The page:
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Fall Risk Assessment: A PT Student's Guide to STEADI

As the population of the United States grows older, the need for healthcare interventions aimed at aging adults is on the rise. As we know, older patients are at higher risk of fall and that falls can lead to disablement and death. It's not always the fall that's deadly but the resulting sequelae patient's experience from spending time in the hospital - growing weaker and increasingly immobile. Every 20 minutes, an older adult dies from a fall in the US (CDC).

As an SPT, I wanted to create a reference guide for any PT/SPT/PTA/SPTA who may be interested in creating a community assessment. I believe it's vitally important to create awareness for programs that already exist to prevent falls and improve patient lives. This screening is short and proven to be effective.

At the University of Miami, in conjunction with the Miller School of Medicine's Department of Community Service (DOCS) PT students volunteer to perform Fall Risk Assessments at various UM Health Fairs across South Florida. We talk with and screen patients, work with other future health care providers, and give back to the community. Not only are we proud to serve our local community, establishing collaborative partnerships between disciplines is essential in the medical field and working together is a vital aspect of giving quality care.

By utilizing the CDC's STEADI resources and age-normative values, we know that this screening is reliable and valid. I would encourage you to take a look at all of the awesome materials for both patient's and health care providers on this site.

The overarching purpose of the fall risk assessment is to identify patients who are low, moderate and high risk of fall; identify modifiable risk factors in patient's home and community, and offer effective interventions.

We begin with these recommended questions:

1. Have you fallen in the past year?

2. Do you feel unsteady when standing or walking?

3. Do you worry about falling?

You may to choose to include more questions regarding medications, patient's understanding of fall risk, vision, sensation, etc... If you have suggestions for more questions you believe would help identify patient's at risk of fall, I'd love to read them. Comment below, tweet me @SPTKlee or email me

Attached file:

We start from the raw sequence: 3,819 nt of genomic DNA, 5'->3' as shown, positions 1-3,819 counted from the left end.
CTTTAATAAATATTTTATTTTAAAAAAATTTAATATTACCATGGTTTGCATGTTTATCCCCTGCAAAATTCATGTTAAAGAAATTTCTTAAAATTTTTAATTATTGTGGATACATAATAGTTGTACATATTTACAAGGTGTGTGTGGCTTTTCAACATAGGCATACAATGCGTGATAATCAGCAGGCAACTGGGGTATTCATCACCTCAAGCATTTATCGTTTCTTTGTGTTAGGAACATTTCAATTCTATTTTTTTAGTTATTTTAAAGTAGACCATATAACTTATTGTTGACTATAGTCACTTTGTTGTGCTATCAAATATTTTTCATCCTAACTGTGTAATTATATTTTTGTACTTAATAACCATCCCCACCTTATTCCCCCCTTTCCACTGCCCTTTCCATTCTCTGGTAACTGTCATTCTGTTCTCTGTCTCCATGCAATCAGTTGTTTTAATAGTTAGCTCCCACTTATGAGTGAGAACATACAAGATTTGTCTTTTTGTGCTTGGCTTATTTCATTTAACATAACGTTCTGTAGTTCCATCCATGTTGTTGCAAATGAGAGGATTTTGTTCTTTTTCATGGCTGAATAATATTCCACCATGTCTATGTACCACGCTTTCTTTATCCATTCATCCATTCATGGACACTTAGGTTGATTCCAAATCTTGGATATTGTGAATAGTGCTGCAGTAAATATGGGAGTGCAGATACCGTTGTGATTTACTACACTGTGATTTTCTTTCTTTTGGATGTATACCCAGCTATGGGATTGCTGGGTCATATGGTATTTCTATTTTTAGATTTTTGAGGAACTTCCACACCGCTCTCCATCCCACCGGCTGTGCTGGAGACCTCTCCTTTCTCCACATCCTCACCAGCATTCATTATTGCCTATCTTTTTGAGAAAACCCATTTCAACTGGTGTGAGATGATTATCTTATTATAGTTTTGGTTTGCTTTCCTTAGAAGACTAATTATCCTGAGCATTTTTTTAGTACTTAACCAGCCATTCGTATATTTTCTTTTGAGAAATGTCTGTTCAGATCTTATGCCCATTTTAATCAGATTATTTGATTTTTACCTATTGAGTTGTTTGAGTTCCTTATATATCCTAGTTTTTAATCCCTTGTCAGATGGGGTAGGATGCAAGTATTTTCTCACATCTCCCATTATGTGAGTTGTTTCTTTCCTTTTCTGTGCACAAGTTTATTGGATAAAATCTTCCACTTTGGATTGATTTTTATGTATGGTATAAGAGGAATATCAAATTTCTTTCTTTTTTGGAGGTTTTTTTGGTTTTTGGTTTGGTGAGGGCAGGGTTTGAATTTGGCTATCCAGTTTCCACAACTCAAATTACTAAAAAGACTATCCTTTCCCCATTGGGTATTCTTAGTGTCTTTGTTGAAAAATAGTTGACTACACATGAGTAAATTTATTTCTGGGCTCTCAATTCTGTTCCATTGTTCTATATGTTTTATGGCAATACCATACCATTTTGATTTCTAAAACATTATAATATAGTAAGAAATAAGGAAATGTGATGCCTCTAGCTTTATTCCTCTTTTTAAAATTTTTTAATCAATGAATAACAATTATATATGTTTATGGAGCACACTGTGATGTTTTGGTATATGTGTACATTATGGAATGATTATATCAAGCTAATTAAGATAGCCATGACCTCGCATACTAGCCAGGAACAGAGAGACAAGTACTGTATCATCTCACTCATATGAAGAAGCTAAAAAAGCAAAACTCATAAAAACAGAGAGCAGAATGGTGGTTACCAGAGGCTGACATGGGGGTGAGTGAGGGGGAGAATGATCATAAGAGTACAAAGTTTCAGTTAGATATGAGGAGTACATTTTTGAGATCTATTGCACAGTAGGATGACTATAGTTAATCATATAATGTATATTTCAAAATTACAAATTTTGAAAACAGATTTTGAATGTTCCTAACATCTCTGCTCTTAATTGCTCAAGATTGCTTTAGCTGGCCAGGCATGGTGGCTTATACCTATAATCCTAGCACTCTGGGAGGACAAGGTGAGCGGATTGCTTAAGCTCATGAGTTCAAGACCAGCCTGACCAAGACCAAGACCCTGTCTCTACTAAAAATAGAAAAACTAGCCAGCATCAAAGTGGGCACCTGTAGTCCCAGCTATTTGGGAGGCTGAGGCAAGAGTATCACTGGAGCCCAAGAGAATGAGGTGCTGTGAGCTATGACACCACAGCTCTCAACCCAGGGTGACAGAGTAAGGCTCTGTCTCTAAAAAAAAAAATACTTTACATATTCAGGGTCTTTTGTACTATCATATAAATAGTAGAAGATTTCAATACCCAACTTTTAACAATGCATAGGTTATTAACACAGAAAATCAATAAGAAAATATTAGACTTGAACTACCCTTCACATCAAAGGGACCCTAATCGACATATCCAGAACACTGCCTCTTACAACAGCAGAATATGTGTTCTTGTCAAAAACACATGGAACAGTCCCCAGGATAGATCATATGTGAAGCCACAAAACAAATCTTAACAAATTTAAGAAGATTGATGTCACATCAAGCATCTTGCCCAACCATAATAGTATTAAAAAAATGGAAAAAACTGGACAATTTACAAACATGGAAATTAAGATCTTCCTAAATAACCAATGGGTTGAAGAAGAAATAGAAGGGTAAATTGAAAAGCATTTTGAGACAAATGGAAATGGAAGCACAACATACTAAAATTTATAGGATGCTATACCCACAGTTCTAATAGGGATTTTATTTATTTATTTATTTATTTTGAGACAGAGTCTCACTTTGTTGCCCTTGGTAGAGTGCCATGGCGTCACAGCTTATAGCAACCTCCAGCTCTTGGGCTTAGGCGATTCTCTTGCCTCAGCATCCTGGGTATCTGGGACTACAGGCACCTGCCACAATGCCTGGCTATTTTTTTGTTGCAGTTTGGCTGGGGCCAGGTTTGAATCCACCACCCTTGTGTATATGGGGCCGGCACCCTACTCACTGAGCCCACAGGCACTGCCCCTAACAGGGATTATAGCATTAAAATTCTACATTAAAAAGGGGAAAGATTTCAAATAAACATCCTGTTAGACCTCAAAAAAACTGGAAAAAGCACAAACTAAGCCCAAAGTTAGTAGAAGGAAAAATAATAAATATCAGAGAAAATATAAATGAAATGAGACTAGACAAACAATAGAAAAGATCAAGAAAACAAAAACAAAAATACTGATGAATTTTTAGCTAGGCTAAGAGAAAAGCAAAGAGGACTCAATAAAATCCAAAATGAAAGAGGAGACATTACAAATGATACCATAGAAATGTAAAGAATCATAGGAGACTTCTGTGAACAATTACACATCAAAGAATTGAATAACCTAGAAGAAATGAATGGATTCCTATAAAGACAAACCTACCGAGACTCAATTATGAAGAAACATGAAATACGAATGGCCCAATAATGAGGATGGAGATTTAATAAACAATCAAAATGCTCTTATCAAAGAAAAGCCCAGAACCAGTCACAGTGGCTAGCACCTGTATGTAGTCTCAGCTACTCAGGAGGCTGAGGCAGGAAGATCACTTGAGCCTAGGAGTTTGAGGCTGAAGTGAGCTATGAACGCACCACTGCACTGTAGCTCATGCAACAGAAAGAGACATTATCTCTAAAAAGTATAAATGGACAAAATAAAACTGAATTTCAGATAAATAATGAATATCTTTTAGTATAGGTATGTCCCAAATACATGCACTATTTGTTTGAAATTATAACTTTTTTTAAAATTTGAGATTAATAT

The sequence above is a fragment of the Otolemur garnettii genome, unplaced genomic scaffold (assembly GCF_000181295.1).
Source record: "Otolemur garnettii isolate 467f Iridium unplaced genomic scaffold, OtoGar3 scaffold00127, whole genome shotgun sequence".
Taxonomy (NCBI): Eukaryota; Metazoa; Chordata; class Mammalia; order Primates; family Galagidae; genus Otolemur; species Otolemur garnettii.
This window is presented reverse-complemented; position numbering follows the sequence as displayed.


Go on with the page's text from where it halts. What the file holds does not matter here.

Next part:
The CDC recommends if a patient says "yes" to any of the three screening questions, they are at an increased risk of fall. Using our clinical judgement and understanding of the FRA, we proceed with the three screening tools: The Timed Up and Go, the 4-Stage Balance Test and the 30 Second Chair stand test. Here are the CDC's materials to the three tests, and the normative age scores. The wonderful part of this screening, along with being relatively quick and safe, is the simplicity. In order to conduct the screening, the necessary materials are a chair, cone, gait belt, tape measure and stop watch.

After assessing our patient's based on the age-norm scores, we are able to provide them information on risk factors that contribute to falls, and some modifications: such as removing carpets, caging pets, lighting up the floor at night, and being aware of clutter. More materials for your patients can be found here! In addition, we can provide them a recommendation to pursue physical therapy for a full evaluation or suggest other complementary therapy options, such as tai chi and yoga.

At the Health Fairs, our patients always appreciate the opportunity to run through the functional outcome measures and learn what their scores mean for their health. They're thankful for the education, resources and the positive message we send to them about physical therapy. Being a GA for the DOCS Health Fairs has been a great opportunity to see how a screening so simple can make a big impact in the community. I'm looking forward to utilizing these resources and introducing them to my clinical sites and communities, to continue to spread the STEADI initiative and help identify fall-risks and further prevent falls!

If you have any questions, suggestions or otherwise - reach out on twitter @SPTKlee, or email me

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